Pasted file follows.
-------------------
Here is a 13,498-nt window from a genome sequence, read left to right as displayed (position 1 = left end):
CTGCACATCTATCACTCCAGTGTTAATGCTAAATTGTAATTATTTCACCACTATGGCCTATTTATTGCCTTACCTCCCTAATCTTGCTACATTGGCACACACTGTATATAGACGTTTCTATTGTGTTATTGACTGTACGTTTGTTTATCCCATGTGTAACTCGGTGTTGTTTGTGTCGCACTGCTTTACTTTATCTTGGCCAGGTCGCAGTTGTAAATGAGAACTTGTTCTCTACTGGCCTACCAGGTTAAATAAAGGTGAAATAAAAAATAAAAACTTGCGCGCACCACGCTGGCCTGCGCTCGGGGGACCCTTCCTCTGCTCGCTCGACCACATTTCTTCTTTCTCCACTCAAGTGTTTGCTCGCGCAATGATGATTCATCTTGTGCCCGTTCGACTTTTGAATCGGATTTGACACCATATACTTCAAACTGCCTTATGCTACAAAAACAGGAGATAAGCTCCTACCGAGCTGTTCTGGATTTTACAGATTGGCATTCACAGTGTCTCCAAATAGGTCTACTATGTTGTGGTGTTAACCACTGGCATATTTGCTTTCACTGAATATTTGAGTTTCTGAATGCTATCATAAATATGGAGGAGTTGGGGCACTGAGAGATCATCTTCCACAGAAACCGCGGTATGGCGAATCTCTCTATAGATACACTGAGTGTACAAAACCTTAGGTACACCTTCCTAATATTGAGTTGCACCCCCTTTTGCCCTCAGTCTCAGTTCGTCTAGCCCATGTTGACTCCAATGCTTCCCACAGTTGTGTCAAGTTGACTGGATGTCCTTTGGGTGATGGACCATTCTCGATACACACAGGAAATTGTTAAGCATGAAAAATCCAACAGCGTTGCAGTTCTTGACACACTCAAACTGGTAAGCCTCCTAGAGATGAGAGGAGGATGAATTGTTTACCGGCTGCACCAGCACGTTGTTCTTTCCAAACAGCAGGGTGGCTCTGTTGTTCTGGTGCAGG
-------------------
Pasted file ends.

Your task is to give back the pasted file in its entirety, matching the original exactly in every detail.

Here is a 13,498-nt window from a genome sequence, read left to right as displayed (position 1 = left end):
CTGCACATCTATCACTCCAGTGTTAATGCTAAATTGTAATTATTTCACCACTATGGCCTATTTATTGCCTTACCTCCCTAATCTTGCTACATTGGCACACACTGTATATAGACGTTTCTATTGTGTTATTGACTGTACGTTTGTTTATCCCATGTGTAACTCGGTGTTGTTTGTGTCGCACTGCTTTACTTTATCTTGGCCAGGTCGCAGTTGTAAATGAGAACTTGTTCTCTACTGGCCTACCAGGTTAAATAAAGGTGAAATAAAAAATAAAAACTTGCGCGCACCACGCTGGCCTGCGCTCGGGGGACCCTTCCTCTGCTCGCTCGACCACATTTCTTCTTTCTCCACTCAAGTGTTTGCTCGCGCAATGATGATTCATCTTGTGCCCGTTCGACTTTTGAATCGGATTTGACACCATATACTTCAAACTGCCTTATGCTACAAAAACAGGAGATAAGCTCCTACCGAGCTGTTCTGGATTTTACAGATTGGCATTCACAGTGTCTCCAAATAGGTCTACTATGTTGTGGTGTTAACCACTGGCATATTTGCTTTCACTGAATATTTGAGTTTCTGAATGCTATCATAAATATGGAGGAGTTGGGGCACTGAGAGATCATCTTCCACAGAAACCGCGGTATGGCGAATCTCTCTATAGATACACTGAGTGTACAAAACCTTAGGTACACCTTCCTAATATTGAGTTGCACCCCCTTTTGCCCTCAGTCTCAGTTCGTCTAGCCCATGTTGACTCCAATGCTTCCCACAGTTGTGTCAAGTTGACTGGATGTCCTTTGGGTGATGGACCATTCTCGATACACACAGGAAATTGTTAAGCATGAAAAATCCAACAGCGTTGCAGTTCTTGACACACTCAAACTGGTAAGCCTCCTAGAGATGAGAGGAGGATGAATTGTTTACCGGCTGCACCAGCACGTTGTTCTTTCCAAACAGCAGGGTGGCTCTGTTGTTCTGGTGCAGG